When lighting for a scene, it’s important to give yourself the time to work through trial and error. Ask yourself the following questions: Is the light believable? Does the light tell a story? Does the light complement the subject? Does it evoke a part of the story not in the frame, separate the subject from his or her environment, and most importantly, look as if it were not lit at all?
One of the most challenging films from a lighting standpoint that I have seen recently is Lincoln. During Abraham Lincoln’s time in office, the only light available was either from a sun-filled window, a candle, or a gas or kerosene lamp. Light sources in the film obviously needed to stay authentic, yet be brighter than what those primitive light sources could provide. This problem also holds true for photography; the primary difference between cinema and photography is that in cinema the light must remain constant—it has to be molded differently than that of strobe. Light must play a part just as the actor or his environment does, it must be hidden within the scene behind objects, and it must be cast from a believable location such as the height of a lamp, chandelier, streetlight or window. This train of thought must come from real-life perspectives rather than a portrait mentality.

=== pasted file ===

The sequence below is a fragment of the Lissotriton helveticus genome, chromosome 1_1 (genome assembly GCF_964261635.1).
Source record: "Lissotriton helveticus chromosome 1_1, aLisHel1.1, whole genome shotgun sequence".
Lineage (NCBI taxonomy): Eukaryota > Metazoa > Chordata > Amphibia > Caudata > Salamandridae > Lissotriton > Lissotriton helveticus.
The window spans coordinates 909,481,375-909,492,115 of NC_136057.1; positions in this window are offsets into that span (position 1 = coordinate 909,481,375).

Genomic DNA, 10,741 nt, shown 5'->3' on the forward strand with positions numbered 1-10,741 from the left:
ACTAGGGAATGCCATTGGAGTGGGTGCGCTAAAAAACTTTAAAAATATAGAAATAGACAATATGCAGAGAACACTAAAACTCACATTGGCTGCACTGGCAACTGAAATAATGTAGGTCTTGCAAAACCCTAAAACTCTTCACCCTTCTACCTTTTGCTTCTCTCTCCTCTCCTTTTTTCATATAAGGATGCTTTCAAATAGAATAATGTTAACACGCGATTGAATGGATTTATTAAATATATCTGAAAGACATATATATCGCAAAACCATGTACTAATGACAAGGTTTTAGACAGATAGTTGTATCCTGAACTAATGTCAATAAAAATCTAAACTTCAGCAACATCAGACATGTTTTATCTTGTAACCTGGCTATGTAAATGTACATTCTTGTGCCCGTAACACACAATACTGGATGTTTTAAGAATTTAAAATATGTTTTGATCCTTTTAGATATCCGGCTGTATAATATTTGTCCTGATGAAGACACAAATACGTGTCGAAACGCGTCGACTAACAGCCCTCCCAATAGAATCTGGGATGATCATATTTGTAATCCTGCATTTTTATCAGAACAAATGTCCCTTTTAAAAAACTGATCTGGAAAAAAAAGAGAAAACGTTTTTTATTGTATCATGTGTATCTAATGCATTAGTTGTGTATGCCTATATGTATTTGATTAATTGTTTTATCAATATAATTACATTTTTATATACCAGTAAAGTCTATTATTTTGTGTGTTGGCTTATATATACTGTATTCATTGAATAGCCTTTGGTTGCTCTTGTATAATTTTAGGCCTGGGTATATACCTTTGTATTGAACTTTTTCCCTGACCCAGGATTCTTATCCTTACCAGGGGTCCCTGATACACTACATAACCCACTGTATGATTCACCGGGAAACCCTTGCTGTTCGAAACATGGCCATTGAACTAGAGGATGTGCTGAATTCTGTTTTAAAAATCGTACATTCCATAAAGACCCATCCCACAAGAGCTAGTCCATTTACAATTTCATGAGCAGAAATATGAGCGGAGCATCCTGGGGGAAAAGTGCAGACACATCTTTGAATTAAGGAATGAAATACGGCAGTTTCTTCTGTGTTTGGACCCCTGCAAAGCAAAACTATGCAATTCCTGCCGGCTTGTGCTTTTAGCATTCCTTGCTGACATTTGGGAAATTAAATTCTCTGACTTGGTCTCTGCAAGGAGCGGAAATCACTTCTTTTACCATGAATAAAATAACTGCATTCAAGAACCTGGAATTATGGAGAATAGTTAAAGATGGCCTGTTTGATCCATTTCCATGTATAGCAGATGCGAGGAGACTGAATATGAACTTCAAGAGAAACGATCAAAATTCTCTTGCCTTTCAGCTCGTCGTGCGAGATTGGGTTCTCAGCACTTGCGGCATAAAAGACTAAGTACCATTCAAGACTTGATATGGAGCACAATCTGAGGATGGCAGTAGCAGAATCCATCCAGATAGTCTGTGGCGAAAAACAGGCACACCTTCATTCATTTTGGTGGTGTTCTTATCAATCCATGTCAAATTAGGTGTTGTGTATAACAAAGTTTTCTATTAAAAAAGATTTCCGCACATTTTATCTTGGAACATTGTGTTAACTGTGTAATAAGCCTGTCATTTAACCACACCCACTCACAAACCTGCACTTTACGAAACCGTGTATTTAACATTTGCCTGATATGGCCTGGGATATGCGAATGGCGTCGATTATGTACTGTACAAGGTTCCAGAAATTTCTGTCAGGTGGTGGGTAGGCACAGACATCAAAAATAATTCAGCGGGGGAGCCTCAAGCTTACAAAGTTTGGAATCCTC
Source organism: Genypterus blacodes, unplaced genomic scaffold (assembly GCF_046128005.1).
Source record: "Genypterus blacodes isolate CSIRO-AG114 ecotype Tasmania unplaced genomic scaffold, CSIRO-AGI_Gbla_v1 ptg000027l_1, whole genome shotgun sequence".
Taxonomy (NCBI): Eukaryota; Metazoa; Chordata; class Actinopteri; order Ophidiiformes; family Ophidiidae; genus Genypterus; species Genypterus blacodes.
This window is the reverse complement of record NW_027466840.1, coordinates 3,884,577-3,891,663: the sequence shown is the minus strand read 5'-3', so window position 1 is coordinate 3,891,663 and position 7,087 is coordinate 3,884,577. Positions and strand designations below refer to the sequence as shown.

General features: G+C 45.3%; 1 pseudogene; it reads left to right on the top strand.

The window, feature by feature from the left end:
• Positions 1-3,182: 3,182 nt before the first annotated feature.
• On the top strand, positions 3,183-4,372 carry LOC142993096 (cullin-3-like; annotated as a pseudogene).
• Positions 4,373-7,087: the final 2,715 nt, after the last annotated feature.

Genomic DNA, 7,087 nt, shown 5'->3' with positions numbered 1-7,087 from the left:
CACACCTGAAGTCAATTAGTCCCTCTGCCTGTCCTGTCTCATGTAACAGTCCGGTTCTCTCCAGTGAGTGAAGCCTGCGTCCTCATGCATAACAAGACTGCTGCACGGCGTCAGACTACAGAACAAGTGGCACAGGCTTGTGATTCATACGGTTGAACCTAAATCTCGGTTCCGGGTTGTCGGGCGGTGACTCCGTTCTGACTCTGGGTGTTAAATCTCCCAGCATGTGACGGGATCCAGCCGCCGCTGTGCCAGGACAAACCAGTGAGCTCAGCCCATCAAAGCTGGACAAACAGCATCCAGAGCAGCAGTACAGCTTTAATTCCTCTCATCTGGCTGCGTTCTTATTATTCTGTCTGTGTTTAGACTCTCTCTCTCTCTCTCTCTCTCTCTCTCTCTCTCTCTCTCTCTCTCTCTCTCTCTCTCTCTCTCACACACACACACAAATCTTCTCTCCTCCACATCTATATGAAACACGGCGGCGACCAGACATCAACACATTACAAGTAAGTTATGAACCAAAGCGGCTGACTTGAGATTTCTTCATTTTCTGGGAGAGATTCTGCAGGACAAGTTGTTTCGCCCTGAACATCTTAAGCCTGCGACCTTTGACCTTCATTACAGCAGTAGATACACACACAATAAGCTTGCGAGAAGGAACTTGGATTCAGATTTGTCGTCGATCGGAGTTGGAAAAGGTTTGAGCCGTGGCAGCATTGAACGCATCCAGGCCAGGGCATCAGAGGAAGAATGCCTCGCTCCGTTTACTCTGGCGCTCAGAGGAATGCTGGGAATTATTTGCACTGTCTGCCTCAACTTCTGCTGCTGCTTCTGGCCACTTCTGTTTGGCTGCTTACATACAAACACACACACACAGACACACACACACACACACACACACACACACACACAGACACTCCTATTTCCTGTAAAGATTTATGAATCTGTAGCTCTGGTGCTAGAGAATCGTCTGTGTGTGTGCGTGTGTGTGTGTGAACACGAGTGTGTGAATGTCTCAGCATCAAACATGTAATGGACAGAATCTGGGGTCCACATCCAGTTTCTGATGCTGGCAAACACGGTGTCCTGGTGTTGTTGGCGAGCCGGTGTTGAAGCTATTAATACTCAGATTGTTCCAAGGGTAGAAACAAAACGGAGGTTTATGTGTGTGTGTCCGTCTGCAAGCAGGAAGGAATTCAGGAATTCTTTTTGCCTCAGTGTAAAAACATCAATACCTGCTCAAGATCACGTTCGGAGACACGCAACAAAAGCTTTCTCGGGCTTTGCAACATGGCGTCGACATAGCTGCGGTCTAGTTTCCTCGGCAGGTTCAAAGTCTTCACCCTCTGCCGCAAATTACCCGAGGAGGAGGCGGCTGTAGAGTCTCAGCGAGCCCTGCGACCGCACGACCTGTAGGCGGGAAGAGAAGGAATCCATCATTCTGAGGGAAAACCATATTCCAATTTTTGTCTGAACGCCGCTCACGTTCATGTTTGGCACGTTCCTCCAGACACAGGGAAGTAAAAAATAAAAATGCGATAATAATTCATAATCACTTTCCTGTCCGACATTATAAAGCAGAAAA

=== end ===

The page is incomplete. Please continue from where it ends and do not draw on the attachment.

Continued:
My primary light toolbox contains the following: The GL1 Hotlight for casting longer distances replicating a sunset; a light bulb or even a car headlamp; speedlights to replicate the sun or its reflection; color temperature-controlled LED lights to fill areas a candle or bulb might not otherwise reach; light bulbs and other general purpose lights and candles if the period of the images doesn’t allow for electricity. Again, experiment and play with what will work to be believable, complement the subject and allow the actor to play his role.
So how can you put some of these techniques to work? We all have movies in our home library—grab a good one of any genre. Next, take your camera and switch it to the black-and-white mode. Now, watch the movie and take pictures of scenes that move you or have impact—keep shooting until you have a minimum of 50 images. Then, study every one of those images, looking for impact. What moves you, inspires you, makes you laugh or brings you to tears? Look at the composition and framing. Blur the image a bit and draw shapes around the different value masses. What do you see? What’s the story? What is in the camera and what is not? And finally, where are the lights? Look at catch light, shadows and highlights. What light sources do you see, and which lights complement the scene or subject?
If you can train yourself to start seeing these elements in your images even before you shoot, imagine the value and cinematic effect that can be created in your work.